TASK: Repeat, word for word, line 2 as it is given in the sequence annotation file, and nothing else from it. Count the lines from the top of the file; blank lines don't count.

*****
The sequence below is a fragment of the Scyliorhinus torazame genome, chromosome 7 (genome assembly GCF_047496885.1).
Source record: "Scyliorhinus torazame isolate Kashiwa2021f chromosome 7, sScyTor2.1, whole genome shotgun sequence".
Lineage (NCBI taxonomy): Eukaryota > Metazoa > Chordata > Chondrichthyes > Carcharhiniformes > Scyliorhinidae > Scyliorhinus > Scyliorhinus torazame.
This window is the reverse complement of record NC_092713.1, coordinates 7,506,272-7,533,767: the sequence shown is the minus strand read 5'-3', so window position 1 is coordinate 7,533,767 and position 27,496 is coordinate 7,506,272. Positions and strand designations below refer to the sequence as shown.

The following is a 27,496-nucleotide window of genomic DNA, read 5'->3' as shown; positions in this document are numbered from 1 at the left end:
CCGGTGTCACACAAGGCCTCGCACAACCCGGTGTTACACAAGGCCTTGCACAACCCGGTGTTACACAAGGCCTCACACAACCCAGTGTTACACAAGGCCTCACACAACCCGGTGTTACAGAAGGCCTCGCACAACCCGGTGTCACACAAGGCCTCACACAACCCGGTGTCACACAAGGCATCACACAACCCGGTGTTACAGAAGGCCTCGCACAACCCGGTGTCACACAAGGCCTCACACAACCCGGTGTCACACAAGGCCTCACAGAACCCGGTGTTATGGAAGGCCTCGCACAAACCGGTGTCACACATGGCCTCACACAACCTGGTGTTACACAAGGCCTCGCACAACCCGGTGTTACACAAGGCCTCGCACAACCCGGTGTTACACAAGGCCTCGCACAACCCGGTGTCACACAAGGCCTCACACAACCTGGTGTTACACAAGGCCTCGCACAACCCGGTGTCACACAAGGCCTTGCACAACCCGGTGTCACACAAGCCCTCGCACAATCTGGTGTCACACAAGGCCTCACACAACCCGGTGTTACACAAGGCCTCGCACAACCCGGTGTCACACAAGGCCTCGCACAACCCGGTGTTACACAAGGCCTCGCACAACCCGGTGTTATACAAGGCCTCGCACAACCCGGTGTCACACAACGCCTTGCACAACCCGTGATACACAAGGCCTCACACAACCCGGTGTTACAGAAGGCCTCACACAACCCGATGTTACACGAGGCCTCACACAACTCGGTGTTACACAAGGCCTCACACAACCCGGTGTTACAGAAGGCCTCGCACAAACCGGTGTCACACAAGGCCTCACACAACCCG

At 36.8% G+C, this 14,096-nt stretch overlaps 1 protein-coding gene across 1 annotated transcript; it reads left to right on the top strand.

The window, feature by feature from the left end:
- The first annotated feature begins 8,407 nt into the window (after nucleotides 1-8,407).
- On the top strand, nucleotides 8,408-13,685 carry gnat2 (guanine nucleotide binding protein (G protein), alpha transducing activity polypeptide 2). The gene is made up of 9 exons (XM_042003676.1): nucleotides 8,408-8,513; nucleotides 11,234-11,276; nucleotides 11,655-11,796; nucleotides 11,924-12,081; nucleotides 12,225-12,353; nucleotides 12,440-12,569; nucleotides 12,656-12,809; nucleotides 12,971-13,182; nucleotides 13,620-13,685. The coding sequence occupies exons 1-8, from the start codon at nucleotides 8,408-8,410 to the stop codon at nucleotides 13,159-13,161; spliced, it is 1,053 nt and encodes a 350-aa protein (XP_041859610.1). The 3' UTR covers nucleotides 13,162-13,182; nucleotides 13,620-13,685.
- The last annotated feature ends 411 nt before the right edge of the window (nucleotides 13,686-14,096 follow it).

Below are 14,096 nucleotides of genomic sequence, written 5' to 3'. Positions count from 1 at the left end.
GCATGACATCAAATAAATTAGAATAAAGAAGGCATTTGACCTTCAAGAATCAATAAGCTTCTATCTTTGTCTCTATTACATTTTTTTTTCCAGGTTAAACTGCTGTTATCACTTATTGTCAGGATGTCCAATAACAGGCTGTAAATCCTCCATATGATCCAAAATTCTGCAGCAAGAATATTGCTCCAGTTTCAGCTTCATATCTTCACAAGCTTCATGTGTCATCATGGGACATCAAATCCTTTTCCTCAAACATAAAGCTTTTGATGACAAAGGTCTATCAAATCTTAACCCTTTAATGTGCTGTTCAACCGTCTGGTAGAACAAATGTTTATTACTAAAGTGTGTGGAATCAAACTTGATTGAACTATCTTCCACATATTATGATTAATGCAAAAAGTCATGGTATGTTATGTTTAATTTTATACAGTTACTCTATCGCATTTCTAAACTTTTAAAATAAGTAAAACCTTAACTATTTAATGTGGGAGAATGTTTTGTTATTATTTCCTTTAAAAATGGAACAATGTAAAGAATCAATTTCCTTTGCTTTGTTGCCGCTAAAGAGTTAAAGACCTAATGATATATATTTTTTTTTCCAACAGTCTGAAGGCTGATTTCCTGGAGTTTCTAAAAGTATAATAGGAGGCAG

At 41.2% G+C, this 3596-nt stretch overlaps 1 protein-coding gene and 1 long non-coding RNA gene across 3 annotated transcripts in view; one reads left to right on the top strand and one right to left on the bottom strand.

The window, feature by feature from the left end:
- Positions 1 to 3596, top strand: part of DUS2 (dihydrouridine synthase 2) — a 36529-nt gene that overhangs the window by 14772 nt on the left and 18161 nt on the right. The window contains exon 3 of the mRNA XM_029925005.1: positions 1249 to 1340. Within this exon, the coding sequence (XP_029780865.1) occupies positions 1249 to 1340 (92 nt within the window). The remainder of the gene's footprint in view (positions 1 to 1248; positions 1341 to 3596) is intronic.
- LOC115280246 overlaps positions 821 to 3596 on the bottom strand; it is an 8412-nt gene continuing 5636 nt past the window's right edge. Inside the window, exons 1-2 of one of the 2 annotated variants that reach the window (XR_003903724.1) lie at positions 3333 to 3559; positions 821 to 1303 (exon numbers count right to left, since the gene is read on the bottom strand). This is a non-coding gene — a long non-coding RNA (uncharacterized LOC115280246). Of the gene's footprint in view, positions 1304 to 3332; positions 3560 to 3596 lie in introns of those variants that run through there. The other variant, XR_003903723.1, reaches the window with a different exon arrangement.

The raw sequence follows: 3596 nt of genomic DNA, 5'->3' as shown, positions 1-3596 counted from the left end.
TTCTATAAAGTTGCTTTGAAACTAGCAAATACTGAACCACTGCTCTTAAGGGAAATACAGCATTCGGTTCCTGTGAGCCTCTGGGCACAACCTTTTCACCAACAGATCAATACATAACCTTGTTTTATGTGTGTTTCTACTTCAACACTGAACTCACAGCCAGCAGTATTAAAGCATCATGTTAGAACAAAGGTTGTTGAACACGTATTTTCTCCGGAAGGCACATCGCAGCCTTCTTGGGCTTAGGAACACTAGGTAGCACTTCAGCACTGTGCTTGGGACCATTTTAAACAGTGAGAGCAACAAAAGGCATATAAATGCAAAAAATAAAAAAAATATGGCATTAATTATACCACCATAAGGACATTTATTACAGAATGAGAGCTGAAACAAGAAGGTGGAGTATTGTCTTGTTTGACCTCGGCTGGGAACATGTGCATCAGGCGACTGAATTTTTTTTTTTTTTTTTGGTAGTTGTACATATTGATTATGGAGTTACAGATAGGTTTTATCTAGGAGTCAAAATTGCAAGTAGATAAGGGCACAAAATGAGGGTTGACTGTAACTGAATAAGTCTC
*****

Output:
Source record: "Scyliorhinus torazame isolate Kashiwa2021f chromosome 7, sScyTor2.1, whole genome shotgun sequence".